Thursday, December 29, 2005

Sony Falls on the Rootkit Sword -

In what has to be one of the fastest filing-to-settlement class action lawsuits on record (no pun intended) Sony/BMG settled the action claimin violations of the Computer Fraud and Abuse Act, Trespass to Chattel, and other claims. In what reads more like a confession than a settlement agreement, Sony agrees inter alia, to (1) take remedial steps for those who were affected by the rootkit laden CD's, (2) provide some compensation, by way of a free CD, download or coupon, (3) issue remediating (rootkit and vulnerabilit removal) software for the rootkit software already in the wild, (4) not collect consumer information, and (5) to have subsequent software issuances certified by an security expert as effective and will not create any known security vulnerabilities.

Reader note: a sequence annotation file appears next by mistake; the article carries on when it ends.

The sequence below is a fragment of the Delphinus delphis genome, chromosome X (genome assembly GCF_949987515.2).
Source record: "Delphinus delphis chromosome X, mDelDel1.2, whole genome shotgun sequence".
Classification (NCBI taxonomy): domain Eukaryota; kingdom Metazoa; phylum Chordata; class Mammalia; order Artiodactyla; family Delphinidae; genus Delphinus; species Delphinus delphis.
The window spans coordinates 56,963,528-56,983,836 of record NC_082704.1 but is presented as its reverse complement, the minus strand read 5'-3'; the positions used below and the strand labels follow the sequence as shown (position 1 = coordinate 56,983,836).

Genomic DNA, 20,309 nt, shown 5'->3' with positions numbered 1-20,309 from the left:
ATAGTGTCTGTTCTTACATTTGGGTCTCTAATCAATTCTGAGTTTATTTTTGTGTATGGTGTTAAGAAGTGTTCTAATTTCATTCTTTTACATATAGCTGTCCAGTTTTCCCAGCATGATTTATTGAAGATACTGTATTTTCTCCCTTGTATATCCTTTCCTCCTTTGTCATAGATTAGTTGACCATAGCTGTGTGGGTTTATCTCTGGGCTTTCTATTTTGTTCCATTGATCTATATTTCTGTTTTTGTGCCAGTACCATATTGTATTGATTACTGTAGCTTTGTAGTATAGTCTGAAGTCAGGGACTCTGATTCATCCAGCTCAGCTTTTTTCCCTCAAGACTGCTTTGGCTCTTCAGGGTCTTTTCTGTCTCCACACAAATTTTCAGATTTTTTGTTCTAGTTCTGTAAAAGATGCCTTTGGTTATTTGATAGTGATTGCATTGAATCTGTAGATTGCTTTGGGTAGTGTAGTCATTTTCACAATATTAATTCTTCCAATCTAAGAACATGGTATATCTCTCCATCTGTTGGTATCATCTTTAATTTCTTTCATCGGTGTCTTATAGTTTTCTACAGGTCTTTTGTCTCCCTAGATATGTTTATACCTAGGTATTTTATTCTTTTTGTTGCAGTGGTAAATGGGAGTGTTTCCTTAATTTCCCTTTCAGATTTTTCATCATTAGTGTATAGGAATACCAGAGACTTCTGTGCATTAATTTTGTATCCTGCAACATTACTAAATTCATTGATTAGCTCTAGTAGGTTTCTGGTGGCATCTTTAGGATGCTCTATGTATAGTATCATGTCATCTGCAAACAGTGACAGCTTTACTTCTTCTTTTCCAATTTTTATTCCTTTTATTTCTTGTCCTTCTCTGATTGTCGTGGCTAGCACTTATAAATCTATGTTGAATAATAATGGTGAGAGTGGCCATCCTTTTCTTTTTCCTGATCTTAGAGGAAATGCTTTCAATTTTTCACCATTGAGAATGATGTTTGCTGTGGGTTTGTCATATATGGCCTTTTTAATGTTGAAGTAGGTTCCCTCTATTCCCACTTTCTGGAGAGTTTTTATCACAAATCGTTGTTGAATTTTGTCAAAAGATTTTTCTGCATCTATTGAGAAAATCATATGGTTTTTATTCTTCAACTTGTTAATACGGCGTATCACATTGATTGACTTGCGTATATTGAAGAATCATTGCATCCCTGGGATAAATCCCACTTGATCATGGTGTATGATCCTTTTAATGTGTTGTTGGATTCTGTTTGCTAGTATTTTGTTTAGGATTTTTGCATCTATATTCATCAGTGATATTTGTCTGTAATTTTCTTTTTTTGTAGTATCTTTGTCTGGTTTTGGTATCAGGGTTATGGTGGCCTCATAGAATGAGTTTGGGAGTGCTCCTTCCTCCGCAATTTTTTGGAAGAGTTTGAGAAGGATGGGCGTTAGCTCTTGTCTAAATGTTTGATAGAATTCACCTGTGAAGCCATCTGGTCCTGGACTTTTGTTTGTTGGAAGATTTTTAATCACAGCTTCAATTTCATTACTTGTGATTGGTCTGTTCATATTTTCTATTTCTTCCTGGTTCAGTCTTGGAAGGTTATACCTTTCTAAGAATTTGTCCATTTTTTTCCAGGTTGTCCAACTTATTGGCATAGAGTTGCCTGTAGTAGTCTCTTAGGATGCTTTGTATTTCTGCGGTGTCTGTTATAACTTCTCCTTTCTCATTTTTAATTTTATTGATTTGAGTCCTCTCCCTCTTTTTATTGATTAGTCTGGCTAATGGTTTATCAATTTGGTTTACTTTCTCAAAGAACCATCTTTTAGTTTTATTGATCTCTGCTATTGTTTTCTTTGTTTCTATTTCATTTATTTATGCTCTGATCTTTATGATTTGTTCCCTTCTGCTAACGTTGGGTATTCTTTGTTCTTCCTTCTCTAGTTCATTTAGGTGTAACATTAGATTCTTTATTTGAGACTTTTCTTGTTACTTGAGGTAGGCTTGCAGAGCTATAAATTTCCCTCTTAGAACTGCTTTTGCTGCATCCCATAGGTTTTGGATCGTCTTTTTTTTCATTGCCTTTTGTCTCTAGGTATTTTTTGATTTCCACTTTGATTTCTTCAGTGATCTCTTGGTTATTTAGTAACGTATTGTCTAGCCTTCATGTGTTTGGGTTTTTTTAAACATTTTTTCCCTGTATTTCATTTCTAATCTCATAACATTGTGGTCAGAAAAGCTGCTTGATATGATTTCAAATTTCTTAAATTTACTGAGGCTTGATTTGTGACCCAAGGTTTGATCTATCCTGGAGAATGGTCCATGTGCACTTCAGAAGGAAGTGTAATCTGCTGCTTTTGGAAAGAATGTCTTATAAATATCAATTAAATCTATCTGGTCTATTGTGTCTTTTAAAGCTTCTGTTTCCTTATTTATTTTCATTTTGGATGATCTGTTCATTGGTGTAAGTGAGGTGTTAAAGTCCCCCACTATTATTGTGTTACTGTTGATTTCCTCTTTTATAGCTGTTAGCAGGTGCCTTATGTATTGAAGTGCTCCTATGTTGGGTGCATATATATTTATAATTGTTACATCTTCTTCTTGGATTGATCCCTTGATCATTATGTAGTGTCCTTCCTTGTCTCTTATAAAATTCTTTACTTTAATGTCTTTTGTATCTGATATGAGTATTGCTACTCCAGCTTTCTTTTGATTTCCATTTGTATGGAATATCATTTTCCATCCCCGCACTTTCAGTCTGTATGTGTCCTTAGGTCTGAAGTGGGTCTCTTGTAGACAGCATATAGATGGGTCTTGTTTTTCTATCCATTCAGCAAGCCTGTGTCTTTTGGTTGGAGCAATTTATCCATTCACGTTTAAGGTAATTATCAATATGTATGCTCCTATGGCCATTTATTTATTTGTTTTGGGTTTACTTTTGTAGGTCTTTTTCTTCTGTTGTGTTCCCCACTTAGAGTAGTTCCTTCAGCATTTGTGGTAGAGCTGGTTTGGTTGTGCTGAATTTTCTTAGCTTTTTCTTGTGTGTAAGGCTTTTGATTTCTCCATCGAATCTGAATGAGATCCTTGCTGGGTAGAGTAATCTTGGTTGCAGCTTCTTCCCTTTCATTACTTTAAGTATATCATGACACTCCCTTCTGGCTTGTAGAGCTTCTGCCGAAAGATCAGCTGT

The document reads more like confession than it does a settlement. Notable is what the class action plaintiff's retained relating to reservation of rights to sue for consequential damages:
"The Settlement’s release of claims does not include claims for consequential damage to a computer or a network that may or are alleged to sult from interactions between XCP or MediaMax software and other software or hardware installed on those computers or networks. (¶¶ II.O., VIII.B.) The release excludes these claims out of concern that such claims for consequential damage to a computer or network may raise questions concerning the predominance and manageability requirements under Rule 23(b)(3) of the Federal Rules of Civil Procedure. (¶¶ II. O., VIII.B.) If the Settlement is approved, Settlement Class Members who wish to asset such claims may do so in small claims court or other venues.

Happy New Year to All.